In information theory, information dimension is an information measure for random vectors in Euclidean space, based on the normalized entropy of finely quantized versions of the random vectors. This concept was first introduced by Alfréd Rényi in 1959.
Simply speaking, it is a measure of the fractal dimension of a probability distribution. It characterizes the growth rate of the Shannon entropy given by successively finer discretizations of the space.
In 2010, Wu and Verdú gave an operational characterization of Rényi information dimension as the fundamental limit of almost lossless data compression for analog sources under various regularity constraints of the encoder/decoder.
Definition and Properties
The entropy of a discrete random variable is
where is the probability measure of when , and the denotes a set .
Let be an arbitrary real-valued random variable. Given a positive integer , we create a new discrete random variable
where the is the floor operator which converts a real number to the greatest integer less than it. Then
are called lower and upper information dimensions of respectively. When , we call this value information dimension of ,
Some important properties of information dimension :
- If the mild condition is fulfilled, we have .
- For an -dimensional random vector , the first property can be generalized to .
- It is sufficient to calculate the upper and lower information dimensions when restricting to the exponential subsequence .
- and are kept unchanged if rounding or ceiling functions are used in quantization.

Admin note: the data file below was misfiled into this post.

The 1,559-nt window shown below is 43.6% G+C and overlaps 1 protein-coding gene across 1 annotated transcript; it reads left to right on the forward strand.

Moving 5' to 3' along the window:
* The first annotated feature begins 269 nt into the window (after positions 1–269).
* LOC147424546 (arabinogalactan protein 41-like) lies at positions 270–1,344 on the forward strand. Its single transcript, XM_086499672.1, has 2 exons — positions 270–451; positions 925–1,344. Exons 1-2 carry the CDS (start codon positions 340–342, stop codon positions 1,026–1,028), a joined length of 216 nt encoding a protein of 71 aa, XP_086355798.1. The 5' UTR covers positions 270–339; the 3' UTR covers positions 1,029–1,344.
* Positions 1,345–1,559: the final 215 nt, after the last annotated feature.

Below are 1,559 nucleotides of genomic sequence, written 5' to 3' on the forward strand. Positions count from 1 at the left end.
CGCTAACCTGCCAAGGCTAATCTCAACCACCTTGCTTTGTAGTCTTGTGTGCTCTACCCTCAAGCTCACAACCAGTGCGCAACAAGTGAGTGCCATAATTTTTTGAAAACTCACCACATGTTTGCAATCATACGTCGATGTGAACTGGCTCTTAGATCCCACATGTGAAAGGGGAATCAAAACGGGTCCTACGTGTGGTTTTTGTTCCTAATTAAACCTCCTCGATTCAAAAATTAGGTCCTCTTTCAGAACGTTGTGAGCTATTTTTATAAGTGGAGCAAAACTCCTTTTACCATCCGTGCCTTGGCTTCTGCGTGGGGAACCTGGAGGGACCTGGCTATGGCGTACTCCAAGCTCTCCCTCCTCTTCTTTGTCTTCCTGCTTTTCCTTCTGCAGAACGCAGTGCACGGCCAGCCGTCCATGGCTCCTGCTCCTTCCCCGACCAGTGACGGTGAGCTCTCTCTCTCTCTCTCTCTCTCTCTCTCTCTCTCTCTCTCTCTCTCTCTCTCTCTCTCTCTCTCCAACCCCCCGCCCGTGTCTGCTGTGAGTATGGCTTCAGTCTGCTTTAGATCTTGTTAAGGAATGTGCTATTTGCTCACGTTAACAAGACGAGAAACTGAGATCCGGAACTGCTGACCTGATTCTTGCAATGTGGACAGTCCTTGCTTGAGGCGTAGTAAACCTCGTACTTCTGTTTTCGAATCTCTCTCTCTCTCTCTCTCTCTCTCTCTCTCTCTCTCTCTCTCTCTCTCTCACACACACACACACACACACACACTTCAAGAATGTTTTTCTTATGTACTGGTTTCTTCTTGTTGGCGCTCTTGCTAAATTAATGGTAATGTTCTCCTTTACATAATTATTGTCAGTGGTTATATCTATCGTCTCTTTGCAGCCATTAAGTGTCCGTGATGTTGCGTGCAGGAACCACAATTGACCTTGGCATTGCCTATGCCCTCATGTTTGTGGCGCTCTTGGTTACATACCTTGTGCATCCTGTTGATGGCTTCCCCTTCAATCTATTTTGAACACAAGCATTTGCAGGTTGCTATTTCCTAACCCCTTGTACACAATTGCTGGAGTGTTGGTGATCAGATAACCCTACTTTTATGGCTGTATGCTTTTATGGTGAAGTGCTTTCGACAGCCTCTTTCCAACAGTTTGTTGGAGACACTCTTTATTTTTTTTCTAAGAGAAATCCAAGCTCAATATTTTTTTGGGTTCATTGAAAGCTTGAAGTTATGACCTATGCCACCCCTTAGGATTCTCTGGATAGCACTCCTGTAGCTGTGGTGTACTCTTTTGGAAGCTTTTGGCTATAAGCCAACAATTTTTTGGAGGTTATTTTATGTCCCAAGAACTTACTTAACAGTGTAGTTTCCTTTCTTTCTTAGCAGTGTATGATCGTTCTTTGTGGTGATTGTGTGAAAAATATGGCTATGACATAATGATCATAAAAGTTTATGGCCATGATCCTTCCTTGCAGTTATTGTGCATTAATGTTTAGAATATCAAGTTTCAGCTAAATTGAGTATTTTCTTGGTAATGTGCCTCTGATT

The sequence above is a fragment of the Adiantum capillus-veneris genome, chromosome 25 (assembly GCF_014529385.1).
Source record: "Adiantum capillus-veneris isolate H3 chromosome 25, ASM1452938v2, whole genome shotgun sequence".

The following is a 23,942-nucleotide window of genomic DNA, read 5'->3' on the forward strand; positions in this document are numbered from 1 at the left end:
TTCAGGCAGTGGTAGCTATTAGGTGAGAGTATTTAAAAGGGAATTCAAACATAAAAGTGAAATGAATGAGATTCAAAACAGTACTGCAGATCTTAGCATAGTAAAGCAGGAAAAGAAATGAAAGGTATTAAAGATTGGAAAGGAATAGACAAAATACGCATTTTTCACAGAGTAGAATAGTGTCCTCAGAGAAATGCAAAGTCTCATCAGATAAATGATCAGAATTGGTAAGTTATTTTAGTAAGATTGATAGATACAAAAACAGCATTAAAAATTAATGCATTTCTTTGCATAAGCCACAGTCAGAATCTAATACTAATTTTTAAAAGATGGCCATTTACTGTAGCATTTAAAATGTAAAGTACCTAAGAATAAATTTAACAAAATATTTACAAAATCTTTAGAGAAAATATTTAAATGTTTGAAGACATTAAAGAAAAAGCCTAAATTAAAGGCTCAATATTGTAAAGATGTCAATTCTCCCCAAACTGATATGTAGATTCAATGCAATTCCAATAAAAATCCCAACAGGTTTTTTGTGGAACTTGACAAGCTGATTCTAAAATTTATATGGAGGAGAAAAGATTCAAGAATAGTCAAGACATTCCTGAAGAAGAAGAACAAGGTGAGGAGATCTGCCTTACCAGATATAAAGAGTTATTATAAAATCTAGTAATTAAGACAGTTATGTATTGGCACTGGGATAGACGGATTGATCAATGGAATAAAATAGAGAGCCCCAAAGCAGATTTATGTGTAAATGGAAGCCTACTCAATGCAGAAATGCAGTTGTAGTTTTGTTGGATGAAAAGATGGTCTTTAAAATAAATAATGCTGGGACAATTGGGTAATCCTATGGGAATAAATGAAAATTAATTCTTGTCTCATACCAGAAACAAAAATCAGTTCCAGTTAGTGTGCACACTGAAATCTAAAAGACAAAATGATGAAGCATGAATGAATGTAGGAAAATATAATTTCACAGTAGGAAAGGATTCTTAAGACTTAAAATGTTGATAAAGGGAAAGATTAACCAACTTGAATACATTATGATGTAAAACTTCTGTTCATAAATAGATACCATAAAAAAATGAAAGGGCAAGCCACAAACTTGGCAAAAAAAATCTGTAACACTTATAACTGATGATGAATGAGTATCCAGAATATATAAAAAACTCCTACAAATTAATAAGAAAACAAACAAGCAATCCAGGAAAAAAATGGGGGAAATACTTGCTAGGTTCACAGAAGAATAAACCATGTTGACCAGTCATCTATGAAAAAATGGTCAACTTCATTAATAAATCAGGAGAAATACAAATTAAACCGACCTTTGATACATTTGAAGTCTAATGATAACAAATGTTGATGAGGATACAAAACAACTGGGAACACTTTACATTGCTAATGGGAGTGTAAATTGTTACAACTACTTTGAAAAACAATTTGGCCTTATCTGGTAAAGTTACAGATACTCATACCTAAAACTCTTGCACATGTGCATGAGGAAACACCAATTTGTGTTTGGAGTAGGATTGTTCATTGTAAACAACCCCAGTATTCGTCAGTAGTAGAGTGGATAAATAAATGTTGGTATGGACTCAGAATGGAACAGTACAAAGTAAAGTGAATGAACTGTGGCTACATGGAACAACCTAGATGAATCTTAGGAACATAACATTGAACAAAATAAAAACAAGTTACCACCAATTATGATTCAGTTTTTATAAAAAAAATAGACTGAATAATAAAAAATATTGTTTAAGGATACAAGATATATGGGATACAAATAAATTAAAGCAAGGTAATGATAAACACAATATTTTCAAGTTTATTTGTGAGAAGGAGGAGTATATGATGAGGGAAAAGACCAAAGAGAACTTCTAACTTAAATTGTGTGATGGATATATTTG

If the information dimension exists, one can define the -dimensional entropy of this distribution by
provided the limit exists. If , the zero-dimensional entropy equals the standard Shannon entropy . For integer dimension , the -dimensional entropy is the -fold integral defining the respective differential entropy.
Discrete-Continuous Mixture Distributions
According to Lebesgue decomposition theorem, a probability distribution can be uniquely represented by the mixture
where and ; is a purely atomic probability measure (discrete part), is the absolutely continuous probability measure, and is a probability measure singular with respect to Lebesgue measure but with no atoms (singular part). Let be a random variable such that . Assume the distribution of can be represented as
where is a discrete measure and is the absolutely continuous probability measure with . Then
Moreover, given and differential entropy , the -Dimensional Entropy is simply given by
where is the Shannon entropy of a discrete random variable with and and given by
Consider a signal which has a Gaussian probability distribution.
We pass the signal through a half-wave rectifier which converts all negative value to 0, and maintains all other values. The half-wave rectifier can be characterized by the function
Then, at the output of the rectifier, the signal has a rectified Gaussian distribution. It is characterized by an atomic mass of weight 0.5 and has a Gaussian PDF for all .